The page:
Australia has confirmed it will buy at least three American-manufactured nuclear submarines and contribute "significant additional resources" to US shipyards.
The Australian government will take three, potentially second-hand Virginia-class submarines early next decade, pending the approval of the US Congress.
The nuclear submarine programme will cost up to A$368 billion (NZ$394.5b) over the next three decades.
There will also be an option to purchase another two under the landmark AUKUS defence and security pact, announced in San Diego on Tuesday morning.
In the meantime, design and development work will continue on a brand new submarine, known as the SSN-AUKUS, "leveraging" work the British have already been doing to replace their Astute-class submarines.
That submarine - which will form the AUKUS class - would eventually be operated by both the UK and Australia, using American combat systems.
One submarine will be built every two years from the early 2040s through to the late 2050s, with five SSN-AUKUS boats delivered to the Royal Australian Navy by the middle of the 2050s.
Eventually, the fleet would include eight Australian submarines built in Adelaide into the 2060s, but the federal government is leaving open the option of taking some from British shipyards if strategic circumstances change.
Meanwhile, the federal government estimates the cost of the submarine programme will be between A$268b and A$368b over the next 30 years.
As part of that figure, A$8b will be spent on upgrading the naval base HMAS Stirling in Western Australia.
From as early as 2027, four US and one UK submarine will start rotating through Western Australia, to be known as the Submarine Rotational Forces West.
No decision has been made on a future east coast base for submarines, although Port Kembla has firmed as the most likely location.
Standing alongside Prime Minister Anthony Albanese and UK Prime Minister Rishi Sunak, US President Joe Biden spoke of the strength of the alliance already.
"Today, as we stand at the inflection point in history, where the hard work of announcing deterrence and enhancing stability is going to reflect peace and stability for decades to come, the United States can ask for no better partners in the Indo-Pacific where so much of our shared future will be written," Biden said.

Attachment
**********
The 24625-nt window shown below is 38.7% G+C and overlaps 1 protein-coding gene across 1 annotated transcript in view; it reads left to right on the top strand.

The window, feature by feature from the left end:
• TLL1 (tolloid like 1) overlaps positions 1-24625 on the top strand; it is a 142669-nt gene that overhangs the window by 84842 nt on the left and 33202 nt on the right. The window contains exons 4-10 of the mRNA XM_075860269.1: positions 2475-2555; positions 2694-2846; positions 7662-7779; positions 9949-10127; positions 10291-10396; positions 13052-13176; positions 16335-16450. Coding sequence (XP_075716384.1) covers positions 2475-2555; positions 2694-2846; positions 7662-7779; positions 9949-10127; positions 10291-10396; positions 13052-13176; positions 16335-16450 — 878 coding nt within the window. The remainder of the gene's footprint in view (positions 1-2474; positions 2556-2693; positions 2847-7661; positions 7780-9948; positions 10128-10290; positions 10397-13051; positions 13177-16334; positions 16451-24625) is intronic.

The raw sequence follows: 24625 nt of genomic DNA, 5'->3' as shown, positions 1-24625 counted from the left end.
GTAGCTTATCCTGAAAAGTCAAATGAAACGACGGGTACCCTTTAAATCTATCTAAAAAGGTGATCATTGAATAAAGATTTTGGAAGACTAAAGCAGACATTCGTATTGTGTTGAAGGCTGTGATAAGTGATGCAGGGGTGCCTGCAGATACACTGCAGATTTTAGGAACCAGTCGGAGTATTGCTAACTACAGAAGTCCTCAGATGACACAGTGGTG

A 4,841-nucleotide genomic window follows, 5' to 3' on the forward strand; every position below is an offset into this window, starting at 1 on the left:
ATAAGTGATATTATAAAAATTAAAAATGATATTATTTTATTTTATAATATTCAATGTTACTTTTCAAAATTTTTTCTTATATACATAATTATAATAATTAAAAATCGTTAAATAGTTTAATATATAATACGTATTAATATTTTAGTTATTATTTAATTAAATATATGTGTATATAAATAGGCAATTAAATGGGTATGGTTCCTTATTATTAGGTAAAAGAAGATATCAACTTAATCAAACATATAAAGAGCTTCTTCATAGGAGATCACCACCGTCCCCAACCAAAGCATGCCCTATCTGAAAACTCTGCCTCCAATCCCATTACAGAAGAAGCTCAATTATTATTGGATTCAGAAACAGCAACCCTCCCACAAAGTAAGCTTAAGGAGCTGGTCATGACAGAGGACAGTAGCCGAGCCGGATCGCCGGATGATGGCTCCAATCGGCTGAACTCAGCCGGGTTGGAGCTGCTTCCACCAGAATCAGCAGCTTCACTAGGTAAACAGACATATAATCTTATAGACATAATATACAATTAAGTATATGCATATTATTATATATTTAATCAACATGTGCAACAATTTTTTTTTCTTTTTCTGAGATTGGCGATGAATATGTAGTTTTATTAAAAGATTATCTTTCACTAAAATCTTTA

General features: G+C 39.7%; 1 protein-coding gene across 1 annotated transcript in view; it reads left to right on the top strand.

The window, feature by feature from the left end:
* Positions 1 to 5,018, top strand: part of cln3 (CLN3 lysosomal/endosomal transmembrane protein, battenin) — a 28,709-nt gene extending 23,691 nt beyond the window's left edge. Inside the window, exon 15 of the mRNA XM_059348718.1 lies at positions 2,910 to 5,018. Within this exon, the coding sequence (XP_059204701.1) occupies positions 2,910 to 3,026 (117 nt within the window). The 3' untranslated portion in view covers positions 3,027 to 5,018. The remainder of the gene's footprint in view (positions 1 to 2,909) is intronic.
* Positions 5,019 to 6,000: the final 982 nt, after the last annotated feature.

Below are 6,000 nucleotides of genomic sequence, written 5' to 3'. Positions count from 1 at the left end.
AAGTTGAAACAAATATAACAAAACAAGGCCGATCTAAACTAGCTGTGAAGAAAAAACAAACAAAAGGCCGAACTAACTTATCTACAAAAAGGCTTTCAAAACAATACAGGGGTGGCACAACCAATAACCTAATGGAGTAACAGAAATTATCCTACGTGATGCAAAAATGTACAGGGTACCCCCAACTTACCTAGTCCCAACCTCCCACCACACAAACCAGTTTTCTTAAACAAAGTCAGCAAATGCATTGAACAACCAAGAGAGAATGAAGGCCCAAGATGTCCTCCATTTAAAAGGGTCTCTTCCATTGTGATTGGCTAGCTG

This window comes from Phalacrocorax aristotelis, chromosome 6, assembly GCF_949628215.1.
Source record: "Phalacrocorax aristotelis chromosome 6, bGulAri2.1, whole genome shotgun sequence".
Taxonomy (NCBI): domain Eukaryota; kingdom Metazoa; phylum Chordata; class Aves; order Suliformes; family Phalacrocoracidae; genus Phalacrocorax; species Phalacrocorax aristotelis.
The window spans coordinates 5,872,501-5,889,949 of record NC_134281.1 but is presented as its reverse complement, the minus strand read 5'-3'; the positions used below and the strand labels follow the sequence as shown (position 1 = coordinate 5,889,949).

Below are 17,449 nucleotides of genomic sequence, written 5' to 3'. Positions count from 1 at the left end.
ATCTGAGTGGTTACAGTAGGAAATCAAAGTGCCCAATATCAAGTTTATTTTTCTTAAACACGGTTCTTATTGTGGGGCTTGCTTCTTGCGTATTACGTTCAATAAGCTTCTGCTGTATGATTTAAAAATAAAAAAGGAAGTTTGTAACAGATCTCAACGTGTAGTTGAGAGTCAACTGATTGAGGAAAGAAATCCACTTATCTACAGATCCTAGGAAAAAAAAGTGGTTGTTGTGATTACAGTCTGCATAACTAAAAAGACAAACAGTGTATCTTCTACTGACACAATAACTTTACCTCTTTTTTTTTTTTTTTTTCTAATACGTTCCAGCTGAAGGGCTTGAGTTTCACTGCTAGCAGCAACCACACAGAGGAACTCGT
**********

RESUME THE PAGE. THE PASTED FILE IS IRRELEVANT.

US subs to rotate off Australian coast
During the announcement, Biden flagged that, from this year, Australian navy personnel would embed with US and UK crew on submarines and at their shipyards.
"In fact, as we speak, the nuclear-powered sub, is making a port call in Perth and later this year, there will be a rotational presence of nuclear-powered subs to Australia to help develop the workforce it will need to build," he said.
"AUKUS has one overriding objective: to enhance the stability of the Indo-Pacific amid rapidly shifting global dynamics."
Albanese confirmed Australian submariners were already undergoing nuclear power training in the US.
"I am proud to confirm that they are all in the top 30 percent of their class," he said.
"This will be an Australian sovereign capability, commanded by the Royal Australian Navy and sustained by Australians in Australian shipyards, with construction to begin within this decade."
Albanese reiterated that Australia purchasing nuclear submarines would not breach non-proliferation treaties ratified by the country.
Sunak described the alliance as a "powerful partnership" that would see "truly interoperable" submarines.
"The Royal Navy will operate the same submarines as the Australian Navy and we'll both share components and parts with the US Navy," he said.
"Our submarine crews will train together, patrol together and maintain their boats together.
"They will communicate using the same terminology, and the same equipment."
Money for US shipyards
Australia will also contribute A$3b over the next four years to US and UK production lines, with the bulk of that money heading stateside.
White House officials insisted Australia was preparing to make a "substantial contribution" to US submarine production facilities.
The US government will also request an extra US$4.6b from Congress to upgrade the nation's submarine infrastructure, with a concession that the readiness of American production lines are "not where it should be".
"More will be needed, and the Australians will also contribute there, so this is a generational opportunity," a senior official said.
Included in its overall project budget, Australia will spend A$2b over the next four years upgrading the Osborne shipyards in South Australia.
The purchase of Virginia-class submarines from the United States was described by American officials as "a potent nuclear-powered submarine force in the 2030s, much earlier than many had expected".
US officials tried to allay concerns about restrictions on sharing its nuclear technology with Australia.
"Australia is one of our very closest allies. They have stood next to us in no shortage of events and we feel very confident that they will take this this unique capability in a responsible fashion," one official said.
The three AUKUS leaders made the announcement at Naval Base Point Loma, in front of the Virginia-class submarine USS Missouri, which arrived in San Diego Harbour late last week.